A Stuffed History means a Stuffed Future

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The recent apology by the Stuff media group for its history of reportage that had a strong racist bias against Maori, has won the praise of many as a major step towards a non-racist media in Aotearoa. Marxists however, see this mea culpa as part of an international move by liberal media to identify racism as a cultural problem to cover-up the deeper causes of racism inherent in global capitalism. Its purpose is to buy-off the rising threat of a united working class capable of uniting anti-racism and anti-capitalism as a revolutionary threat to the capitalist system.

The problem is that dissing the past from the present also has to be explained and in such a way as its points to the future. All of the reactions to the stuff mea culpa have only pointed to the present utopia of a capitalism that can ride out the storm. More specifically, the “honouring of the Treaty”, when it is evident more than ever that the Treaty was a “fraud”. 

Honouring the Treaty takes no account of real history of capitalism nor its terminal crisis that makes this utopia reactionary today and in the future. The European global conquest continues today but is now confronted by its nemesis, the rise of imperialist China that turns that history on its head. The world is headed for counter-revolution, war and extinction of humanity, or, if we can make it in time, socialism and liberation.

Dying capitalism leaves no room for honouring treaties with indigenous peoples. Quite the reverse. They continue to be murdered, locked up and their lands stolen and destroyed from Asia and Africa to the Americas. What happens to Maori in NZ is part of that history. What happens to the mainstream media treatment of Maori is complicit in that history.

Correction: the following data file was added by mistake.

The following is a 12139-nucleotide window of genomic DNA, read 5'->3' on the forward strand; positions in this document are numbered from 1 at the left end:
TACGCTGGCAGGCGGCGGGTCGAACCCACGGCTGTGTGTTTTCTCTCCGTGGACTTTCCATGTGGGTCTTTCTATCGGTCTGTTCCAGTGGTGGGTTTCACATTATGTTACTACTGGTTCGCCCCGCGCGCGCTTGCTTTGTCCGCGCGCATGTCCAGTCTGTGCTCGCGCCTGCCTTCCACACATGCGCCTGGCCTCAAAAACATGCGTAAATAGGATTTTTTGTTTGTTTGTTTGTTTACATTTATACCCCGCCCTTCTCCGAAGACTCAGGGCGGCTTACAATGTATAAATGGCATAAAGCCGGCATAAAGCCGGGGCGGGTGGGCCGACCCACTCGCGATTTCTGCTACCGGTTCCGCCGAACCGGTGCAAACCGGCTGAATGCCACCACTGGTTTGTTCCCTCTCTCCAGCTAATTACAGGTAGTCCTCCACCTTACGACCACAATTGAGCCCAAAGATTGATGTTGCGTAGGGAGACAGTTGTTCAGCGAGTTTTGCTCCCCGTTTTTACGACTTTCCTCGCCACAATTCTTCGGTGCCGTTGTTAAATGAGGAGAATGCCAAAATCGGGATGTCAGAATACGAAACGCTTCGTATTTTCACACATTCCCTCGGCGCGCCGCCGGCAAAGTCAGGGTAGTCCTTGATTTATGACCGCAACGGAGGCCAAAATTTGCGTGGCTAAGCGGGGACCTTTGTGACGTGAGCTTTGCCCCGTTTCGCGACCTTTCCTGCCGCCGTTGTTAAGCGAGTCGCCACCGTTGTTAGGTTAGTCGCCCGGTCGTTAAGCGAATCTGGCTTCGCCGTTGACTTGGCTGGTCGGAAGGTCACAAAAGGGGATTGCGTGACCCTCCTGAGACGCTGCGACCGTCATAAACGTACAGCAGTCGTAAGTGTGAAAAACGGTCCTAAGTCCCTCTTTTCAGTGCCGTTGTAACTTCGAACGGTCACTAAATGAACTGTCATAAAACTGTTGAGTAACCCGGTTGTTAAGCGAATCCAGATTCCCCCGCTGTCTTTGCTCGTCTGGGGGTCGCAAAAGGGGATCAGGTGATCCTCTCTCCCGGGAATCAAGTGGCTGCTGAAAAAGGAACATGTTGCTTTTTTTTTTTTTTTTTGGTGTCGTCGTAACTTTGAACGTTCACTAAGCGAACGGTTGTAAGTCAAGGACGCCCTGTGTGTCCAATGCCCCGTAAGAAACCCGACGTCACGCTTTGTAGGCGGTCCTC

The Liberal story of Honouring the Treaty

Facing this grim prospect, Stuff’s superficial revision of history, and the emotional  chorus that welcomed it from John Tamihere to Anne Salmond misunderstands imperialism in its age of decline and fall. It dissolves everything into the ahistorical chaos of postmodern celebration of nothingness. Stuff owns up to its historic racism. But it does not dig deeper into the cause of racism then or now. The result is tokenism, and the reproduction under the guise of anti-racism of the roots of racist oppression and the class exploitation that underlies it.

Let’s summarise Stuffs revision and its welcoming committee.  It catches up with the liberal story of NZ that wrongs were done, but doesn’t say why, or why the wrongs continue today. It didn’t acknowledge until recently the crusading journalism, of say Dick Scott on Parihaka or Rawiri Taonui writing as a Stuff columnist for the Maori cause, that goes to the heart of NZ’s colonial history.  It’s mea culpa remains token as a parochial scoop so trivial that it ignores the documented causes of colonialism that drove the racism that remains intact and embedded in today’s ‘culture wars’.

Why liberal revisionism now and why the pomo supporters’ club?

The second question Stuff does not address is why, other than to invoke ‘institutional racism’, it could not make this mea culpa until now. But that leaves the “why” of institutional racism unexplained. It’s not as if Maori haven’t been raking over the causes or racism for generations, from the land wars and Parihaka, to the revival of the Sovereignty movement in the 1970s. The deepest critique over that period was the resistance to colonisation of Te Whiti O Rongomai who understood that the evil of the capitalist market would destroy Maori society.